Bookmark:
Delicious Digg Newsvine Google Yahoo Reddit Magnoliacom Furl Facebook

Related Links

Original Publication:

Related News Press

News and information

Cyborg heart could help scientists better understand the human organ August 21st, 2019

Research brief: A novel cellular process to engulf nano-sized materials August 20th, 2019

A first for cancer research’: New approach to study tumors August 20th, 2019

Stanford builds a heat shield just 10 atoms thick to protect electronic devices: Atomically thin heat shields could be up to 50,000 times thinner than current insulating materials in cell phones and laptops August 19th, 2019

Wireless/telecommunications/RF/Antennas/Microwaves

Army project may advance quantum materials, efficient communication networks July 25th, 2019

Analog Bits and GLOBALFOUNDRIES Deliver Differentiated Analog and Mixed Signal IP for High-Performance Mobile and Compute Applications: Analog Bits’ Analog and Mixed Signal IPs Including Various PLLs, PCIe Reference Clock, Sensors and Power Circuits with GLOBALFOUNDRIES 12nm Fin June 5th, 2019

Secure metropolitan quantum networks move a step closer May 31st, 2019

Exchanging information securely using quantum communication in future fiber-optic networks: New research demonstrates potential solutions as transmission networks evolve to use multicore fiber March 6th, 2019

Possible Futures

Cyborg heart could help scientists better understand the human organ August 21st, 2019

Research brief: A novel cellular process to engulf nano-sized materials August 20th, 2019

A first for cancer research’: New approach to study tumors August 20th, 2019

Stanford builds a heat shield just 10 atoms thick to protect electronic devices: Atomically thin heat shields could be up to 50,000 times thinner than current insulating materials in cell phones and laptops August 19th, 2019

Optical computing/Photonic computing

RIT to upgrade Semiconductor and Microsystems Fabrication Laboratory through $1 million state grant: Upgrades to clean room will enhance university’s research capabilities in photonics, quantum technologies and smart systems August 16th, 2019

RIT awarded NSF funding to conceptualize Quantum Photonic Institute: RIT will develop plan for open-access Quantum Foundry for quantum photonic circuits August 7th, 2019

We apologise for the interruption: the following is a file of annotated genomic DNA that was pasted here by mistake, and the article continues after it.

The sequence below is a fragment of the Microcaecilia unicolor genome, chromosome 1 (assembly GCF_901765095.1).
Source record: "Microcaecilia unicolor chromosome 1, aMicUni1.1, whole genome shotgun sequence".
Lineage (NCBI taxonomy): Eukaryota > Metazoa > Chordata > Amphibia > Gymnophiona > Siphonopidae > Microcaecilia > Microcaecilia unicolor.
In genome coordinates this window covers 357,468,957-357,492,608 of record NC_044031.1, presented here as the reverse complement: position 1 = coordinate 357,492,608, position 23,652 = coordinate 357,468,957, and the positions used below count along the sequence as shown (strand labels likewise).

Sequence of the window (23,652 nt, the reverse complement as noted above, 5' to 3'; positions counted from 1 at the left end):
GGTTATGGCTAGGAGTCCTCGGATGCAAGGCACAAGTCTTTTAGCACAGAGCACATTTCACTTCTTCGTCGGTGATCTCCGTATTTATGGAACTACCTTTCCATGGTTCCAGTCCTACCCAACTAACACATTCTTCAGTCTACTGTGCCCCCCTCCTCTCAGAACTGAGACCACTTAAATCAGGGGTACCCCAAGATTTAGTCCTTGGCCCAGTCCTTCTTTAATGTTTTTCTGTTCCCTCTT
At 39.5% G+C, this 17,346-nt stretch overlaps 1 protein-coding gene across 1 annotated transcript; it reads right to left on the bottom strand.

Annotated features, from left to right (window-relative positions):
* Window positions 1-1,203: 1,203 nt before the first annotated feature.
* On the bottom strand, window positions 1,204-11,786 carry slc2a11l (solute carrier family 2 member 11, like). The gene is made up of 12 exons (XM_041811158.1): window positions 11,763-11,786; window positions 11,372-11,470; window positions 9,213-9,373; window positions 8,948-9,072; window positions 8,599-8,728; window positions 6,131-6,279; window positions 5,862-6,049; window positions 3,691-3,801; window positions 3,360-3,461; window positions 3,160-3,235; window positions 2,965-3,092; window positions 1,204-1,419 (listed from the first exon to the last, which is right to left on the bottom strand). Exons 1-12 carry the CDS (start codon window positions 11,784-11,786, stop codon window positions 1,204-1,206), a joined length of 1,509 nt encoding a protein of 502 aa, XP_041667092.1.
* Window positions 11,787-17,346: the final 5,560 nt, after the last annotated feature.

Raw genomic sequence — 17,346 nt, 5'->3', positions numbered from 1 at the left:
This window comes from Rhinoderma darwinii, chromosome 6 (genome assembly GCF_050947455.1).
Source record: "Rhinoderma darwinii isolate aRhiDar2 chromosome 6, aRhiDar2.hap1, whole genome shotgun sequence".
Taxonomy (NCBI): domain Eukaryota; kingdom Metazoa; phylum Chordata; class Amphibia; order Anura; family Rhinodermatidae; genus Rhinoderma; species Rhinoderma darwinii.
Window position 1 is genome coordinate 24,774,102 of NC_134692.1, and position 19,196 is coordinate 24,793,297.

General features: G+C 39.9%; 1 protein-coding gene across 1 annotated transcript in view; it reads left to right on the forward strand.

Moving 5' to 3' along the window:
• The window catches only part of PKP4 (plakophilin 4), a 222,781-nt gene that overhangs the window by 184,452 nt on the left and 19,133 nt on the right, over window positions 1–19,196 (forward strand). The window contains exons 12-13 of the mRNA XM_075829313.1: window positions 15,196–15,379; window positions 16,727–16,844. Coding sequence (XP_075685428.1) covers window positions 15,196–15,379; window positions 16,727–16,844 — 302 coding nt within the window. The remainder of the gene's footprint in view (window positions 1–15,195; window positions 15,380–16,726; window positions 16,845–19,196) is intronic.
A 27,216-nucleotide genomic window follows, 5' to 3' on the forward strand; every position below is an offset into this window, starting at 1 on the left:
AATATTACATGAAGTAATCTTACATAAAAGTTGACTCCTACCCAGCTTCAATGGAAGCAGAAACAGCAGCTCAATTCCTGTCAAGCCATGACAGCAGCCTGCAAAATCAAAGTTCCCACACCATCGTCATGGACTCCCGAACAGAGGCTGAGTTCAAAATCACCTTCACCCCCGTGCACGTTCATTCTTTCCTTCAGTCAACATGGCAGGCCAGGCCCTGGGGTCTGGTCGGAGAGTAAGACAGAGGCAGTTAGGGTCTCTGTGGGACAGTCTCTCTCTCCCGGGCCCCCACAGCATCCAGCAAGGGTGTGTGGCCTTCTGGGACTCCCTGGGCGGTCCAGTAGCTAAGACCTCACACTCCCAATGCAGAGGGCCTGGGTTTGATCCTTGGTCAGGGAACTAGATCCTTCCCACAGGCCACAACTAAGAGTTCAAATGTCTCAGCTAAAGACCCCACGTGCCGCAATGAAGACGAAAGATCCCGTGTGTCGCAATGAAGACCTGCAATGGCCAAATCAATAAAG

Oddball edge wins nanotube faceoff: Rice U. theory shows peculiar 'Janus' interface a common mechanism in carbon nanotube growth July 29th, 2019

Skoltech scientists developed a novel method to fine-tune the properties of carbon nanotubes July 24th, 2019

Discoveries

Cyborg heart could help scientists better understand the human organ August 21st, 2019

Research brief: A novel cellular process to engulf nano-sized materials August 20th, 2019

A first for cancer research’: New approach to study tumors August 20th, 2019

Stanford builds a heat shield just 10 atoms thick to protect electronic devices: Atomically thin heat shields could be up to 50,000 times thinner than current insulating materials in cell phones and laptops August 19th, 2019

Announcements

Cyborg heart could help scientists better understand the human organ August 21st, 2019

Research brief: A novel cellular process to engulf nano-sized materials August 20th, 2019

A first for cancer research’: New approach to study tumors August 20th, 2019

Stanford builds a heat shield just 10 atoms thick to protect electronic devices: Atomically thin heat shields could be up to 50,000 times thinner than current insulating materials in cell phones and laptops August 19th, 2019

Interviews/Book Reviews/Essays/Reports/Podcasts/Journals/White papers

Cyborg heart could help scientists better understand the human organ August 21st, 2019

Research brief: A novel cellular process to engulf nano-sized materials August 20th, 2019

A first for cancer research’: New approach to study tumors August 20th, 2019

Stanford builds a heat shield just 10 atoms thick to protect electronic devices: Atomically thin heat shields could be up to 50,000 times thinner than current insulating materials in cell phones and laptops August 19th, 2019

Photonics/Optics/Lasers

RIT to upgrade Semiconductor and Microsystems Fabrication Laboratory through $1 million state grant: Upgrades to clean room will enhance university’s research capabilities in photonics, quantum technologies and smart systems August 16th, 2019

RIT awarded NSF funding to conceptualize Quantum Photonic Institute: RIT will develop plan for open-access Quantum Foundry for quantum photonic circuits August 7th, 2019

Oddball edge wins nanotube faceoff: Rice U. theory shows peculiar 'Janus' interface a common mechanism in carbon nanotube growth July 29th, 2019

Developing technologies that run on light July 24th, 2019

NanoNews-Digest
The latest news from around the world, FREE



  Premium Products
NanoNews-Custom
Only the news you want to read!
 Learn More
NanoStrategies
Full-service, expert consulting
 Learn More











ASP
Nanotechnology Now Featured Books




NNN

The Hunger Project